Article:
I’m starting to reach the age where I notice that the theme of interrogating people about their relationships and childraising plans is becoming ubiquitous at social events. It was infuriating before, and it’s even more infuriating now. I don’t know how many times and in how many ways I can say this, but, seriously, stop doing it. It’s not your business. It’s not harmless, it’s not polite conversation, it’s not a way to pass the time. It is invasive and irritating, and at times, actively cruel.
There’s an expectation that people are more or less coupled off and settled by their late twenties, which means that people who are not tend to attract a great deal of unnecessary scrutiny. They get asked where their partners are, or if there’s ‘someone special’ in their lives, often by relative strangers, because apparently it’s totally cool to interrogate someone about what should be a personal matter — if people want to discuss their relationships, they can volunteer that information on their own.
Maybe some people are single (happily or unhappily), but don’t really feel like being pressured over it. For those who aren’t very happy about their single status, it really sucks to be reminded again and again that they’re somehow social failures for being unable to find anyone to love them. Regardless as to whether they’re content or not, they likely don’t want to be set up on random dates with people they don’t know, and ‘jokes’ about relationships and marrying them off to siblings and any number of things get old really quickly.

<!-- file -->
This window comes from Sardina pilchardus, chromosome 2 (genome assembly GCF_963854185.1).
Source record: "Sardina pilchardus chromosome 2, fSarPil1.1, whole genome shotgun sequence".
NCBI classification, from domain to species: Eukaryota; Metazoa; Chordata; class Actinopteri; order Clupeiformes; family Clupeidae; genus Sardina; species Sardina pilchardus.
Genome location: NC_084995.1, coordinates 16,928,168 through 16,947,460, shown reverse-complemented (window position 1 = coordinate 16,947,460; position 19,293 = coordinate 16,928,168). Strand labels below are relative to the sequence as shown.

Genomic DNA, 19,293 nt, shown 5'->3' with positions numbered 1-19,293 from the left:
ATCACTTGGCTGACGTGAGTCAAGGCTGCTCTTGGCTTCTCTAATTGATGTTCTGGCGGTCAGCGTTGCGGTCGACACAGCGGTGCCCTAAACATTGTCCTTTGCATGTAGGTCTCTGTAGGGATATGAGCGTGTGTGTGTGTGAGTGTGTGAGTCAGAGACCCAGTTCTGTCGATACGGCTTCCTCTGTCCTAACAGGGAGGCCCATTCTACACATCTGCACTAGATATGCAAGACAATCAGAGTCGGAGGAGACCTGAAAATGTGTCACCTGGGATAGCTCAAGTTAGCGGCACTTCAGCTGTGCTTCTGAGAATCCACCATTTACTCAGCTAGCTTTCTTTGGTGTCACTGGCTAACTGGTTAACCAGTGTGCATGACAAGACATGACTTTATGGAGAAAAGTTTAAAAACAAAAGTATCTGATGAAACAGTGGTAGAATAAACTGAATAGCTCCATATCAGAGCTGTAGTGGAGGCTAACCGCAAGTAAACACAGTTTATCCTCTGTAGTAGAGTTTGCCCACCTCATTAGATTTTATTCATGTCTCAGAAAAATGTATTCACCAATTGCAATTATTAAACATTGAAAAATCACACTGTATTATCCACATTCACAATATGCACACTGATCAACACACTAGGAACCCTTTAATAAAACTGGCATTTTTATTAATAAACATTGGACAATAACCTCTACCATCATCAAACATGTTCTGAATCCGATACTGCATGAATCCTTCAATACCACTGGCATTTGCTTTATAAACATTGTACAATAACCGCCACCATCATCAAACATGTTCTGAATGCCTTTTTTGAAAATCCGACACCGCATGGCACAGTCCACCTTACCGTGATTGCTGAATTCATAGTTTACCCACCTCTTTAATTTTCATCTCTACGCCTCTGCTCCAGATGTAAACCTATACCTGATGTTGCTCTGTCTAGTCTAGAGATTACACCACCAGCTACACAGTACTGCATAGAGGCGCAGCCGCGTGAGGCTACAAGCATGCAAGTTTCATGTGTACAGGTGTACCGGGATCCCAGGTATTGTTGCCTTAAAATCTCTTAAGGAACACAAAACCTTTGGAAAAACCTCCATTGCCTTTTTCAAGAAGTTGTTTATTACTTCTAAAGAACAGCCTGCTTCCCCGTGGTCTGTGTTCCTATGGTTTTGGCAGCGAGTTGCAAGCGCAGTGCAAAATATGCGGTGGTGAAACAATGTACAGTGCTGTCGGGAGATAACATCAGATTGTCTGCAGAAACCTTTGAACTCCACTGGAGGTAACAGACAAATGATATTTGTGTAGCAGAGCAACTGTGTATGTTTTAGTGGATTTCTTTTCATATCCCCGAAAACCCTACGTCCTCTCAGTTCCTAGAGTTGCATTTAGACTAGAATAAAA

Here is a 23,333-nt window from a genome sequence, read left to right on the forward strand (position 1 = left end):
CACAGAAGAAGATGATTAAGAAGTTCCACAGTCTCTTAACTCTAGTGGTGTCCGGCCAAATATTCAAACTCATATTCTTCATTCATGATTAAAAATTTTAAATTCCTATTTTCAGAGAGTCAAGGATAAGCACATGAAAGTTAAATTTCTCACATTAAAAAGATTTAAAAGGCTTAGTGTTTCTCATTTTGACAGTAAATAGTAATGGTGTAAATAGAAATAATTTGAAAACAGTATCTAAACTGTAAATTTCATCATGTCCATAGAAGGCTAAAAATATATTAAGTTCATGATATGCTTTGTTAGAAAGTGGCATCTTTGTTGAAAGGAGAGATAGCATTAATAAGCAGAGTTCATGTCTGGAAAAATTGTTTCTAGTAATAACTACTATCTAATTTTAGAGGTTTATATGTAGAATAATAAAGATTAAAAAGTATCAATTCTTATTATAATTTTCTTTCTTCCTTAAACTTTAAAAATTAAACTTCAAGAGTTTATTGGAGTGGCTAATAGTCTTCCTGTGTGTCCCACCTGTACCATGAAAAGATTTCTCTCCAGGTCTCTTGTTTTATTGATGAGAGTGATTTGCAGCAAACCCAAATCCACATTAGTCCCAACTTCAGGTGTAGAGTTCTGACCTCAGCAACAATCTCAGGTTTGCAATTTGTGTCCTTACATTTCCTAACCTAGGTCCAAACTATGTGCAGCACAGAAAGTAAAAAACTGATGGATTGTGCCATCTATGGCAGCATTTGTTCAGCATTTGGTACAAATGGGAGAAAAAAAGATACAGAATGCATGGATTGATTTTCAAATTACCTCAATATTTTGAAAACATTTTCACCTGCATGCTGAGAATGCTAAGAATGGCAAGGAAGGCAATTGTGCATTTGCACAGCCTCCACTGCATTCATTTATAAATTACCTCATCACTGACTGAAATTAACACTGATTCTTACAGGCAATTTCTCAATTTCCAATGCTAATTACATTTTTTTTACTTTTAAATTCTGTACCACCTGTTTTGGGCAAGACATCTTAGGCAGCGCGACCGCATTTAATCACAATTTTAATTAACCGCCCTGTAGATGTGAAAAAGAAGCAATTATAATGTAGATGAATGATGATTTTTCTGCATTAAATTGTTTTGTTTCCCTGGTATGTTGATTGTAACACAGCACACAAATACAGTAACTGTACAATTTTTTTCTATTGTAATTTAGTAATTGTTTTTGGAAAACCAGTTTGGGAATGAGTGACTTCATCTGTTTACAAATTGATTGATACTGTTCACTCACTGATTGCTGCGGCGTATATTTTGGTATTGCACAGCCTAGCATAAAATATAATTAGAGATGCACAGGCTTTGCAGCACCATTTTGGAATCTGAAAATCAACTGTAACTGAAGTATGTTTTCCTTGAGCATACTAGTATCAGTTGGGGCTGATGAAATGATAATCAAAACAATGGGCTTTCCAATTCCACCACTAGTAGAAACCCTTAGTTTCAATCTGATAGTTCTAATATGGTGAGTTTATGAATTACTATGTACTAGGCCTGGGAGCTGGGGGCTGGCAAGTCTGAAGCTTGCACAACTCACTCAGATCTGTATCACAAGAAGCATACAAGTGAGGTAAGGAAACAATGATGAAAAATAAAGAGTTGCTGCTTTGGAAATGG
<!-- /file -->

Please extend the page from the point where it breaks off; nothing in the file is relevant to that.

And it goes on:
Other people may be struggling in their relationships, and may not really want to have a long and involved talk with some random person on the subject. Maybe someone’s partner isn’t at a party because she’s traveling, or serving overseas, or in the hospital. Maybe someone just fought with her partner, and she’s still digesting that while people at a party are all up in her face asking where her partner is and why haven’t they been introduced yet.
And we haven’t even gotten to the part about demanding that people explain why they aren’t married yet. Marriage is not a goal for everyone, and that’s totally fine. Some people actually want to get married, but can’t for legal, tax, or other reasons — e.g. a lot of disabled people run the risk of losing their benefits if they marry, even if they very much want to celebrate their commitment with a marriage. It’s shitty to have people constantly pressuring you about marriage as though it’s some kind of be-all and end-all that everyone should aspire to, as though your life is somehow incomplete without a ring on your finger. Marriage is a thing that some people do and that’s cool, but it’s not something that should be privileged to the absurd degree that it is.